Freitag 28.5.99 // FR 1.6.99

Administrative Court: threat of circumcision in native country does not establish legal claim for asylum

The Administrative Court in Trier denies the right of political asylum to a Nigerian family which had asserted that their two-year-old daughter was threatened with genital circumcision in the family"s country of origin. The judges declare that only if the Nigerian State itself was an actor in mutilations could there be a right to asylum; the Nigerian government, however, was conducting information campaigns against circumcision. The judges argued that the state could not be expected to provide complete protection from circumcision carried out by third parties and that the family had the option of changing their place of residence in order to avoid extreme danger.
FAZ 5.5.99 // Welt 6.5.99

Federal Office for Refugees: training for decision-makers in gender-specific persecution cases

Special training in psychological aspects of dealing with victims of gender-specific persecution will be offered to female employees of the Federal Office for Refugees (BAFl) in charge of deciding such cases. In the future all BAFl branch offices will have contact persons for women who claim that they have been gender-specifically persecuted. The BAFl asserts that the sensitivity of their employees toward women"s reports of sexual violence has greatly increased.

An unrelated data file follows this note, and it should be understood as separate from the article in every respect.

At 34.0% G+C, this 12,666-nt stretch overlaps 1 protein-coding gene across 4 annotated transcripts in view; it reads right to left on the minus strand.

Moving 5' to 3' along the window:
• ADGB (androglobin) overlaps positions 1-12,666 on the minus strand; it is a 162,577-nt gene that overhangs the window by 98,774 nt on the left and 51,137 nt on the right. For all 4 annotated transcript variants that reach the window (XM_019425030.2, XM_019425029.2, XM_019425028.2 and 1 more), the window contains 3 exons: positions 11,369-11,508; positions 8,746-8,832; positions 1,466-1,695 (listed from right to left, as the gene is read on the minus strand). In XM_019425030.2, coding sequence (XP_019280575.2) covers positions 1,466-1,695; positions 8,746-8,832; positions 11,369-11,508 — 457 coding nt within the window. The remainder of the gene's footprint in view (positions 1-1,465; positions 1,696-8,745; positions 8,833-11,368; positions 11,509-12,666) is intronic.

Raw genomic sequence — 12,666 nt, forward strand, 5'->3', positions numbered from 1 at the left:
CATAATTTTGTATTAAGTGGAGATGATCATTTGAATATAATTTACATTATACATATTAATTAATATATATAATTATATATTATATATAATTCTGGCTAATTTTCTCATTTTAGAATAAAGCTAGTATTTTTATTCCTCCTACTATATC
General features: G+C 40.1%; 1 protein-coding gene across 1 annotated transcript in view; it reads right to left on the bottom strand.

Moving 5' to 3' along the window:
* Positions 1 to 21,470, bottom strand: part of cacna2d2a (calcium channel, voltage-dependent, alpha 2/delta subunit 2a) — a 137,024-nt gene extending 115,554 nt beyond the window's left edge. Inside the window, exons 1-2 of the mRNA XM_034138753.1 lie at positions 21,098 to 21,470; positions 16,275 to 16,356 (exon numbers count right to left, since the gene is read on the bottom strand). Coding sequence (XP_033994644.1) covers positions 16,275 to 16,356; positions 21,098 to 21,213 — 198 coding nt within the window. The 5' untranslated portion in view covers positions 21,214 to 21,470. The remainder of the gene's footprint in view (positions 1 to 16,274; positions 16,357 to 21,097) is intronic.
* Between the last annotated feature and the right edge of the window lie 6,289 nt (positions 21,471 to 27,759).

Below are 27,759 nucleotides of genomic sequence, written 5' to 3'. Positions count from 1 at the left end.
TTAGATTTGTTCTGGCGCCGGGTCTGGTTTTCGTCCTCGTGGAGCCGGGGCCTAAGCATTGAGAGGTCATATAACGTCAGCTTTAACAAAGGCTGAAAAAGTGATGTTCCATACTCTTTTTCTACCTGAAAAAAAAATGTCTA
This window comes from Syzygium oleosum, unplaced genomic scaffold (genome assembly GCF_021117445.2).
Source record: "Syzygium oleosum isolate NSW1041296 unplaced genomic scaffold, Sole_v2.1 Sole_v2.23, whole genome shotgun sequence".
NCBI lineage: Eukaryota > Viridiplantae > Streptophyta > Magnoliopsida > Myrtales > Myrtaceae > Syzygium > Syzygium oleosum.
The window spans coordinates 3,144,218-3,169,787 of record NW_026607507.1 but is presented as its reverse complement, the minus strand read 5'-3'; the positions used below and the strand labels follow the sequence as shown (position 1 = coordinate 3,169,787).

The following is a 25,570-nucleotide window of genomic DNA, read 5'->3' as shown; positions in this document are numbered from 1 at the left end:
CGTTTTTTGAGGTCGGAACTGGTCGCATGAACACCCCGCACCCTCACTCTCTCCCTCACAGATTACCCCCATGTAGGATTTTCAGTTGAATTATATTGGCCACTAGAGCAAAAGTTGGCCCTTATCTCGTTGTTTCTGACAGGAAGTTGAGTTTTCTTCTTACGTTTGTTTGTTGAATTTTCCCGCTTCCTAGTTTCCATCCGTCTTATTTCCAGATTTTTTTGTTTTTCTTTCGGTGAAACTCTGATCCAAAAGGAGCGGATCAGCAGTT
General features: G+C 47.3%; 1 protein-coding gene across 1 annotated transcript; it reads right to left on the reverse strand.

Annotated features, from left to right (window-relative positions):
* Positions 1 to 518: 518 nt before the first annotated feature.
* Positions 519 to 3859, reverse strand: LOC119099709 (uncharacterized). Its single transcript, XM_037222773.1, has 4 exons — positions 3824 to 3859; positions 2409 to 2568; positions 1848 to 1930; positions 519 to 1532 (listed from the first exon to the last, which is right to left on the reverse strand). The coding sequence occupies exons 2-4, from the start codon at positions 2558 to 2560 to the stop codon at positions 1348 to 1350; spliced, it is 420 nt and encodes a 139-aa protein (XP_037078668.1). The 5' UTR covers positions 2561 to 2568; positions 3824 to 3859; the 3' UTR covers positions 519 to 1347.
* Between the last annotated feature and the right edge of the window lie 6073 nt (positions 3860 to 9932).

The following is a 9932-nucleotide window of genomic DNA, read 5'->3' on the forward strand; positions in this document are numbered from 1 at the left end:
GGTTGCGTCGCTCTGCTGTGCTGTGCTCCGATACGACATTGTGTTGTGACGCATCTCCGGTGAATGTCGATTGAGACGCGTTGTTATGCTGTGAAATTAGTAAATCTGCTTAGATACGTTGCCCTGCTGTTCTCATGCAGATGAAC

NN 20.5.99

Schleswig-Holstein to enlarge migrant counseling services

The Land of Schleswig-Holstein wants to reorganize and improve its counseling services for immigrants. If the local governments and the welfare organizations which are largely responsible for these services agree, comprehensive counseling services could soon be provided for migrants. At present, Schleswig-Holstein annually spends 1.3 Mio. DM on migrant counseling and 3.5 Mio. DM on integration projects such as language courses.
dpa 3.5.99

EU Commission: discrimination against foreigners in European Elections in Germany

The Federal Interior Ministry confirms that two years ago the EU Commission accused the formal federal government of disregarding the European election guidelines. In Germany, as opposed to other EU states, EU citizens must register before each election since their data are deleted from the election registry after elections. According to the commission, this practice constitutes a case of discrimination. The Federal Interior Ministry believes it is feasible to change election law before the European elections in 2004.
FR 28.5.99

Aussiedler statistics

In May 6,542 persons registered as Aussiedler (ethnic German immigrants). This was distinctly fewer than the 8,338 persons who had registered in May 1998. The Federal Government continues to expect a total of 100,000 Aussiedler for 1999.
BMI Press Announcement 3.6.99

Asylum statistics

The number of persons applying for political asylum in May was 6,911, which is 6.5% more than in the previous month. The increase is mainly due to the Kosovo conflict. Applications by Yugoslavian nationals, of which nearly 80% were Kosovar Albanians, increased by one third. The rate of approval in completes cases was 4.0%.
BMI Press Announcement 6.6.99

May 1999